Currently reading The Year of Our War by Steph Swainston, which is real Sci-fi. It's about a war between a race with wings and an insect race, and there are immortals and there's sex and drugs and all sorts of other things. So far, it's pretty good, and it's got amazing reviews from sources whose opinions i usually trust.

However, this is not my area of expertese. So, take my suggestions with a pinch of salt!

~~~~~~~~~~~~~~~~~~~~~~~~~~~~~~~~~~~~~~~~~~~~~~~~~~~~
We achieved the impossible, and that makes us mighty
~~~~~~~~~~~~~~~~~~~~~~~~~~~~~~~~~~~~~~~~~~~~~~~~~~~~

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Monday, August 8, 2005 1:08 AM

AMYGDALA


How very absolutely completely cool . I won't have to buy a random luckydip-type scifi/fantasy for years and years and years.

Now, just to go completely against thread topic (sorry, have to share - you know how it is). For those who might find the lines of their current novel beginning to blur, just saw a fantastic dvd this weekend:

Independent Canadian film called 'My life without me'. About a 23 year old who learns she's dying. This movie completely defies self-pity, stereotype, and the Hollywood tendency to moralise and/or tie up the bits all neatly with string. Despite (or perhaps because of) this it still manages to be the most affecting movie I've seen for a very long time.

(But for any guys reading this, have to admit it could be a little bit girlie)

Forgive the deviation. Thank you all so much for your suggestions .

----
"She was naked, and all ... articulate."

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Monday, August 8, 2005 6:20 AM

BAYBREEZE1


Had to chime in. Stephen R. Donaldson's series, The Chronicles of Thomas Covenant, was one of the first I ever read, and one of the best IMO. And imagine how happy I was to see that it has started up again, whith a new book this year - wow, after all this time.

Also, I love the Terry Brooks Word & Void books, as well as the Landover series.

Terry Goodkind and early David Eddings as mentioned before are GREAT!!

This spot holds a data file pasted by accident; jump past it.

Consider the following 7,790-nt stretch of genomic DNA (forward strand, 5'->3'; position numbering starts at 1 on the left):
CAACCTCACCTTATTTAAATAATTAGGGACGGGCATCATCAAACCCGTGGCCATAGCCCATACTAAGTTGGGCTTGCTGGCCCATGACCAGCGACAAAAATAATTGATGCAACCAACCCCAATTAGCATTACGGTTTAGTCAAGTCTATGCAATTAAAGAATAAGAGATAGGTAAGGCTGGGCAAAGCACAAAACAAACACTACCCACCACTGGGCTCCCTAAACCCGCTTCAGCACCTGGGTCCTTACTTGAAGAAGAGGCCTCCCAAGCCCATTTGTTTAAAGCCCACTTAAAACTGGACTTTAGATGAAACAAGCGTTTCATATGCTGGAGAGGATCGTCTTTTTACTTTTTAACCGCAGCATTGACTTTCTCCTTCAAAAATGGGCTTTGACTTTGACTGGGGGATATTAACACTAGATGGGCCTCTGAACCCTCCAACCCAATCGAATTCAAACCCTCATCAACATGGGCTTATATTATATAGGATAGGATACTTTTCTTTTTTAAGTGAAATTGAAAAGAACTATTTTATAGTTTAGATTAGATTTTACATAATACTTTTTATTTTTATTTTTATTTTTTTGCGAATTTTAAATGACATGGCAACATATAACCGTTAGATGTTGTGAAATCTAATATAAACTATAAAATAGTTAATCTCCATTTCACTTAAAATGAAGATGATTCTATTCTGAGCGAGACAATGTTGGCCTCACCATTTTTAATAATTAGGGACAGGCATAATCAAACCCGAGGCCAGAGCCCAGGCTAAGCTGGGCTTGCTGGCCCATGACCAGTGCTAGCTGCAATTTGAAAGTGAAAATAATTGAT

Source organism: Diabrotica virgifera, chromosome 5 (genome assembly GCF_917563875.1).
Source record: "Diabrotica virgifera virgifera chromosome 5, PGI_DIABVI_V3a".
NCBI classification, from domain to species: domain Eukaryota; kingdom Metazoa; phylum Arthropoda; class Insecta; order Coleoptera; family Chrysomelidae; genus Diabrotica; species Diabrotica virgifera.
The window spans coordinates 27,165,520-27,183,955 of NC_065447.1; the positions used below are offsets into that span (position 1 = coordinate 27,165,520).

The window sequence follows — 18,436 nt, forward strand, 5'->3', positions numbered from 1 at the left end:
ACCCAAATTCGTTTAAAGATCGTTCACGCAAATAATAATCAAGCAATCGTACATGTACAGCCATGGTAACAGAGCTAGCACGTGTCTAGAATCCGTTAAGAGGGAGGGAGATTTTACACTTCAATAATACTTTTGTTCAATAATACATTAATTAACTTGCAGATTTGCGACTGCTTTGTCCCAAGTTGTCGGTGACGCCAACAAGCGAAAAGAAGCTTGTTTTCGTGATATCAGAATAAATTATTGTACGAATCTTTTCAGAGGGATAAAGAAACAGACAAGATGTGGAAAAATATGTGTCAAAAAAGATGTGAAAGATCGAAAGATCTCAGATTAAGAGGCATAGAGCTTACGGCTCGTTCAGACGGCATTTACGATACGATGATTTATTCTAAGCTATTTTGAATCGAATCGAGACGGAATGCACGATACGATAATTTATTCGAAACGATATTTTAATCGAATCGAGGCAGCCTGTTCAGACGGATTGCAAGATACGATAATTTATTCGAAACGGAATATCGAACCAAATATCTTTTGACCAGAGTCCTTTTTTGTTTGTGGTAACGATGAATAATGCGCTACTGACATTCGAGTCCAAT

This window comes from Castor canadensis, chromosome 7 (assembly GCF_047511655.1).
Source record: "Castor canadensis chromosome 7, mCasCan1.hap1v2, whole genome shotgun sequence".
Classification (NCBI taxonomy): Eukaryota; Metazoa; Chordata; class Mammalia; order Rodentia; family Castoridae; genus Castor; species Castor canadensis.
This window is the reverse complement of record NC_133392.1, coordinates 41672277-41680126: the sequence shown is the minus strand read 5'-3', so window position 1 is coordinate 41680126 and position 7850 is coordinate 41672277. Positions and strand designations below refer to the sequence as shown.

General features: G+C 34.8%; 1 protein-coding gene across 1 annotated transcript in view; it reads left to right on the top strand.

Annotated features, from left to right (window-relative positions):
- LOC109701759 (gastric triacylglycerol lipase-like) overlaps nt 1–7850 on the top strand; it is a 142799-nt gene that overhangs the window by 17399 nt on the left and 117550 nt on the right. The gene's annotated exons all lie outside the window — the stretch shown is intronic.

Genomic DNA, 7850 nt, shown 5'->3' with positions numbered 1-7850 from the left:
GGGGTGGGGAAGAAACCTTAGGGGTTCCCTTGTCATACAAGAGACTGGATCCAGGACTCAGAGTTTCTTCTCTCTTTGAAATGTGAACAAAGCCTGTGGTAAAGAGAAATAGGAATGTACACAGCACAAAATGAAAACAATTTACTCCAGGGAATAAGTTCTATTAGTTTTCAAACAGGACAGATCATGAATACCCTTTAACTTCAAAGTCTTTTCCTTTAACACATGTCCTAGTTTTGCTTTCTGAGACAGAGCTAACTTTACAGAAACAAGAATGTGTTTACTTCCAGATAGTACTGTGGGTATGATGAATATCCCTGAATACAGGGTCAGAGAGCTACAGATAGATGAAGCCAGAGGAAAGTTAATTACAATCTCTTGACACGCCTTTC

And of course, for me, the Dark Tower Series by Stephen King is the best of best.

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Monday, August 8, 2005 6:31 AM

KNIBBLET


I'm reiterating those who recommend the Honor Harrington series. I love those books and read them about once a year.

Can't go wrong with the Admiral.

http://tv.groups.yahoo.com/group/MN-Firefly/

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Monday, August 8, 2005 7:09 AM

KNIBBLET


Diana Gabaldon's "Outlander" series.

I'm sure that most of the women here (speak up Channain) would recommend these. I've convinced my husband to read them when he gets back into town later this month.

Okay, this could be considered a historic romance, but there is a science fiction aspect as the female lead, Clair, is a WWII Royal Army nurse who falls through a circle of standing stones into Scotland of the 1700s.

These are fabulous stories that make you ask:
"Can we change history"
"If we do change something, what is the result"
"Did we make what we hoped to prevent actually happen because of our meddling"

Wonderful books and a wonderful story full of politics, war, wilderness, love and sex.

http://tv.groups.yahoo.com/group/MN-Firefly/

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Monday, August 8, 2005 10:20 AM

YT

the movie is not the Series. Only the facts have been changed, to irritate the innocent; the names of the actors and characters remain the same


Quote:

Originally posted by Giles:
Mary Stewart's Merlin books: "The Crystal Cave", "The Hollow Hills" and "The Last Enchantment"; this is my favourite interpretation of the Arthurian legends


This is the third thread to mention Mary Stewart's Merlin Trilogy. Thing that amazes me is that all the folks who mention it rank it highly, yet none seem to know she had (twenty years ago) written a fourth book, "the Wicked Day", about Arthur & Mordred. Giles, go get the fourth book, and use it as an excuse to read the first three again. The rest of you, this is fabulous stuff.

Keep the Shiny Side Up . . . (wutzon) James Brown, "Try Me", 45

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Tuesday, August 9, 2005 11:11 AM

FNORDCHAN


Mousie wrote:

Quote:

Lois McMaster Bujold
Young Miles (SF)